A couple of years back I did the previously-unthinkable. I got rid of my car and went car free.
It was a pretty big deal for me. I remember it being really scary. People told me I was crazy to even consider it. But I wanted to disrupt their (and my) thinking.
I loved that car. It was the car that ran out of petrol that time in the middle of the outback, the car I first gave my now-partner a lift home in, and the car that I considered to be totally badass.
The main reason I decided to go car free: money
The thing that first got me thinking about it was money. Specifically, I needed some. I had a $4,000 eye surgery coming up, which I didn’t have the money for. I needed to liquify funds. I sold some stuff on Gumtree, but it wasn’t enough.
My car was chugging up my money, and once I saw it, I couldn’t unsee it. I did a quick breakdown, and was shocked at just how much it cost me. It looked something like this:
Yearly car expenses:
- insurance: $2,160 (so high because I’d had a couple of accidents in the past)
- registration: $650
- petrol: $2,600
- servicing: about $500 a year
Holy shit! My car was costing me nearly $6,000 a year, and that’s not even including miscellaneous expenses like the carwash, or the depreciation value of the car itself. Realising this was like waking up from a weird delusion, one I’d been suffering under for years!
Something had to give.
The other reasons I went car free
I am an advocate of anti-consumerism, recycling, reusing, and getting rid of stuff you don’t need. So ditching the wheels made sense.
Additionally, I’m the kind of person who has to try something to see what’ll happen (and then write about it). So that was a factor.
Finally, I live in the inner suburbs, near three different tram lines, one train line and several bus lines. I actually didn’t use my car more than twice a week. Keeping it just seemed extravagant.
The many hidden benefits of going car free
I sold it, and suddenly I had all this money, and also way less expenses. I consequently became less stressed about my budget. I realised I’d been pouring a huge amount of my meagre income into this car. On top of rent, the car expenses meant I usually had basically nothing left over each month. Now, I actually had disposable income! What a rare and delightful treat!
But, aside from money, it turned out there were loads of other benefits to going car free.
Fitness and sports
When I sold the car, I bought a bike to get around on, and got super into it. I got a lot fitter. I obtained quads. I discovered that my home city is extremely cyclable, and I stumbled upon parts of the city that I never before knew existed! Then, once road riding started to get a bit old, I bought a mountain bike and got into that. I then did a mountain biking trip to Tasmania and rode the North South Track. I also cycled around San Fransisco and Sydney. I got super into a new sport, made new friends and discovered new places, all because of going car free.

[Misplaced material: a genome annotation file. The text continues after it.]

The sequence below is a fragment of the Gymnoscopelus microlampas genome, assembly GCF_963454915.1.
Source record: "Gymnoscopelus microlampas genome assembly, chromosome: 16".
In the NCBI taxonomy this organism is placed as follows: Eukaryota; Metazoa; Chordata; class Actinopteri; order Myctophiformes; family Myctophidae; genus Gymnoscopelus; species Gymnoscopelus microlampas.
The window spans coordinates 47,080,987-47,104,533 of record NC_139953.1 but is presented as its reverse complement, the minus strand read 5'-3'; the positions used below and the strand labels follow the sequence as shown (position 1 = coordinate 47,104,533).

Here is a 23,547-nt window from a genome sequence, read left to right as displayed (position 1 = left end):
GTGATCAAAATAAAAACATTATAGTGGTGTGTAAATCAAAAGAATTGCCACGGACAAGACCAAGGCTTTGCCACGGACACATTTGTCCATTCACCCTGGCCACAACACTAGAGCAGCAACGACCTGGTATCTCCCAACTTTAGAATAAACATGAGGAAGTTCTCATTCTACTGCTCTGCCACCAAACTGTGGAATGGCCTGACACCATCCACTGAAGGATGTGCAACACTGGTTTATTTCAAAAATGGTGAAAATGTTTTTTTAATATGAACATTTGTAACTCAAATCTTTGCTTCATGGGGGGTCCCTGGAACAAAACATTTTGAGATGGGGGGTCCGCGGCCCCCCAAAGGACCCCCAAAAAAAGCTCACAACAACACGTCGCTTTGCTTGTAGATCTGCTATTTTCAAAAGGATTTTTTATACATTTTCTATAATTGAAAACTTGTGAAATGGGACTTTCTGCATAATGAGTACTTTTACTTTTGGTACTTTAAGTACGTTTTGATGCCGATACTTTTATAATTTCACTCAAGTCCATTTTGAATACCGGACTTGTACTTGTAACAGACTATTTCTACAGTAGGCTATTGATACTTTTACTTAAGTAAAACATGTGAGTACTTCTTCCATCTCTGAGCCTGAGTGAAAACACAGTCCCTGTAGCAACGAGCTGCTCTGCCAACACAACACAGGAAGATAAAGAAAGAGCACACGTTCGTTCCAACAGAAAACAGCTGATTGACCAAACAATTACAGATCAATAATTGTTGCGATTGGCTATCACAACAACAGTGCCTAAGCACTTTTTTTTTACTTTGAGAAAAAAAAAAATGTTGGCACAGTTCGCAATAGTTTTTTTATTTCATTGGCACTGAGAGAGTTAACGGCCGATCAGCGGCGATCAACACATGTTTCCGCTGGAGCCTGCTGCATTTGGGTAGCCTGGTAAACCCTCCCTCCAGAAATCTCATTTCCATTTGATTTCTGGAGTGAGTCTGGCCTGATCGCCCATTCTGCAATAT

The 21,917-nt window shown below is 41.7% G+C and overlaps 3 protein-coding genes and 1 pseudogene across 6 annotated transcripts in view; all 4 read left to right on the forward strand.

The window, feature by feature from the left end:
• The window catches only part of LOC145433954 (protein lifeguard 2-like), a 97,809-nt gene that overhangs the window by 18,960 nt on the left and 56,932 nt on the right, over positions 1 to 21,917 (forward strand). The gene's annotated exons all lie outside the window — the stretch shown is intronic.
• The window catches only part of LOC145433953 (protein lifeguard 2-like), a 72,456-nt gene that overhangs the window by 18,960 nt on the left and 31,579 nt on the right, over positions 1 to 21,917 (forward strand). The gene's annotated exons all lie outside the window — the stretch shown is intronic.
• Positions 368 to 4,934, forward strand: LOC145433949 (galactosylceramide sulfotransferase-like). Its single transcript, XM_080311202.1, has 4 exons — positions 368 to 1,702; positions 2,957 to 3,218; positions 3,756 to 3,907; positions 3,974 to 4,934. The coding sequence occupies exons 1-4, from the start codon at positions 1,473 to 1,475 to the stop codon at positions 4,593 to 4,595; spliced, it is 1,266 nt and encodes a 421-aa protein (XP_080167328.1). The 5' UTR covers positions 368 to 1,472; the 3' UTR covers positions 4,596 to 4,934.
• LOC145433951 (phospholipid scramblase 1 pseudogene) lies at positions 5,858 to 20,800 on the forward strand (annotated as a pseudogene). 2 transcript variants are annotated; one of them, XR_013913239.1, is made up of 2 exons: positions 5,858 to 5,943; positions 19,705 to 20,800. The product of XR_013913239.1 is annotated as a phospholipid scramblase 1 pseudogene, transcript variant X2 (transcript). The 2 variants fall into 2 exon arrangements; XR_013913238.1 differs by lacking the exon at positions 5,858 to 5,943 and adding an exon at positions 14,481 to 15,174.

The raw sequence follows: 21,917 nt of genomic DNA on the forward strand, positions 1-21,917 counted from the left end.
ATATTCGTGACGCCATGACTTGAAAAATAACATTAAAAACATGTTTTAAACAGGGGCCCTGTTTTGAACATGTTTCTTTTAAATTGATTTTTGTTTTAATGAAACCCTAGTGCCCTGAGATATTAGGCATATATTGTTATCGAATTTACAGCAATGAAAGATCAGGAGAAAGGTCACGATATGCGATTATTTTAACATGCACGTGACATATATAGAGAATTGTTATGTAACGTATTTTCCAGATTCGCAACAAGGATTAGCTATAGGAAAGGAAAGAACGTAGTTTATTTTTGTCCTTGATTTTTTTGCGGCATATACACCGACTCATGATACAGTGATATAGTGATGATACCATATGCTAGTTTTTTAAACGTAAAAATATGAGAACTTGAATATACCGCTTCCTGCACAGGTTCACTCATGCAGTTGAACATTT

It goes without saying, but by not having a car you’re doing your bit for the environment. Admittedly, I have a GoGet membership, so I do still burn fuel when I absolutely have to. But it isn’t often. I have a minor goal in life of having an extremely low carbon footprint – and not driving certainly helps.
I never realised before I went car free, but driving is actually really stressful. After I ditched the wheels, I started taking a lot more public transport. And I found it really great! Sure, there’s times where you get cracked onto by a hobo, or someone smells really bad, or the bus just never comes. But it’s worth it for the additional hours you’ve gained to read, think, or just stare out the window. I used to get road rage and driving in peak hour stressed me out. Now, when I’m on the tram or bus I’m zen a.f.
You’ll see your city in a whole new way
When riding, bussing or walking around my city immediately after I went car free, I realised I’d never really stopped to smell the roses before. I was always too busy being stressed in traffic. Thanks to not having a car, I’ve had the chance to really enjoy walking around my neighbourhood, to meet new people on public transport, and to just take things easier. I’ve had the opportunity to really get to know my own city and discover how awesome it is!
I don’t miss my car at all
It’s been a couple of years now since I went car free, and I literally haven’t looked back. Thanks to not having a car, I’ve had the money to travel. I’ve discovered new sports. I’ve gotten fit. I’ve saved a shitload of cash. I’ve been able to scab rides off friends who I used to give rides to. It’s been liberating in ways I could never have imagined.
Of course, it isn’t for everyone
Admittedly, my life circumstances mean I could go car free with relative ease. I’m healthy, I live in a city with great public transport, and I don’t really have any obligations that require a car. If you do, it might be harder. However, I still believe it’s possible for any healthy person who lives somewhere with some public transport.
Should you go car free?
If you are curious about it, then the answer is hell yes, give it a try! Seriously. It’s one of the best things I’ve ever done. Having been car free for nearly two years, my next goal is to be car free for ten. Stay tuned.
Thoughts? Comments? Opinions? Comment below or email me: firstname.lastname@example.org.